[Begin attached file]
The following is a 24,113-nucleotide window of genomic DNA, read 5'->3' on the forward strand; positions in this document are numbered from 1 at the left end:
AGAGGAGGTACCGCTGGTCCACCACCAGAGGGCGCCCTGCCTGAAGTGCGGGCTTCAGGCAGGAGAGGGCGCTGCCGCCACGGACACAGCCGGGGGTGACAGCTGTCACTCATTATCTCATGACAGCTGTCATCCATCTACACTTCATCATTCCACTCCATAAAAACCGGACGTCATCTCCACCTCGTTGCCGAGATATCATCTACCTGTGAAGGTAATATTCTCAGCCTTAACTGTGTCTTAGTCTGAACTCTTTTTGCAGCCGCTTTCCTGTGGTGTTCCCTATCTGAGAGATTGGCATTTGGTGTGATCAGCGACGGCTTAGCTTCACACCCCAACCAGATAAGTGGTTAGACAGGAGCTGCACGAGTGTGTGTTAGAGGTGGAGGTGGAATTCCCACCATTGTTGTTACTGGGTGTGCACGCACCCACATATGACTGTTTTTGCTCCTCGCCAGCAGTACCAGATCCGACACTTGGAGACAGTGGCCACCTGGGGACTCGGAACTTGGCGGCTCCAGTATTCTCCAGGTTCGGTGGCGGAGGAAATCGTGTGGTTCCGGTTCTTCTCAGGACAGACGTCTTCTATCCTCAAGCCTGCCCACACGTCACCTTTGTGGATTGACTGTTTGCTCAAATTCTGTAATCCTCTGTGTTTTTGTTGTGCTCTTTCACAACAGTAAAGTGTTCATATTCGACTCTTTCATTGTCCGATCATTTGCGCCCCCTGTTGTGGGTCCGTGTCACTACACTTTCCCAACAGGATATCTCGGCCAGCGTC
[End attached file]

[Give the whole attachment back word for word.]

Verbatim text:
The following is a 24,113-nucleotide window of genomic DNA, read 5'->3' on the forward strand; positions in this document are numbered from 1 at the left end:
AGAGGAGGTACCGCTGGTCCACCACCAGAGGGCGCCCTGCCTGAAGTGCGGGCTTCAGGCAGGAGAGGGCGCTGCCGCCACGGACACAGCCGGGGGTGACAGCTGTCACTCATTATCTCATGACAGCTGTCATCCATCTACACTTCATCATTCCACTCCATAAAAACCGGACGTCATCTCCACCTCGTTGCCGAGATATCATCTACCTGTGAAGGTAATATTCTCAGCCTTAACTGTGTCTTAGTCTGAACTCTTTTTGCAGCCGCTTTCCTGTGGTGTTCCCTATCTGAGAGATTGGCATTTGGTGTGATCAGCGACGGCTTAGCTTCACACCCCAACCAGATAAGTGGTTAGACAGGAGCTGCACGAGTGTGTGTTAGAGGTGGAGGTGGAATTCCCACCATTGTTGTTACTGGGTGTGCACGCACCCACATATGACTGTTTTTGCTCCTCGCCAGCAGTACCAGATCCGACACTTGGAGACAGTGGCCACCTGGGGACTCGGAACTTGGCGGCTCCAGTATTCTCCAGGTTCGGTGGCGGAGGAAATCGTGTGGTTCCGGTTCTTCTCAGGACAGACGTCTTCTATCCTCAAGCCTGCCCACACGTCACCTTTGTGGATTGACTGTTTGCTCAAATTCTGTAATCCTCTGTGTTTTTGTTGTGCTCTTTCACAACAGTAAAGTGTTCATATTCGACTCTTTCATTGTCCGATCATTTGCGCCCCCTGTTGTGGGTCCGTGTCACTACACTTTCCCAACAGGATATCTCGGCCAGCGTC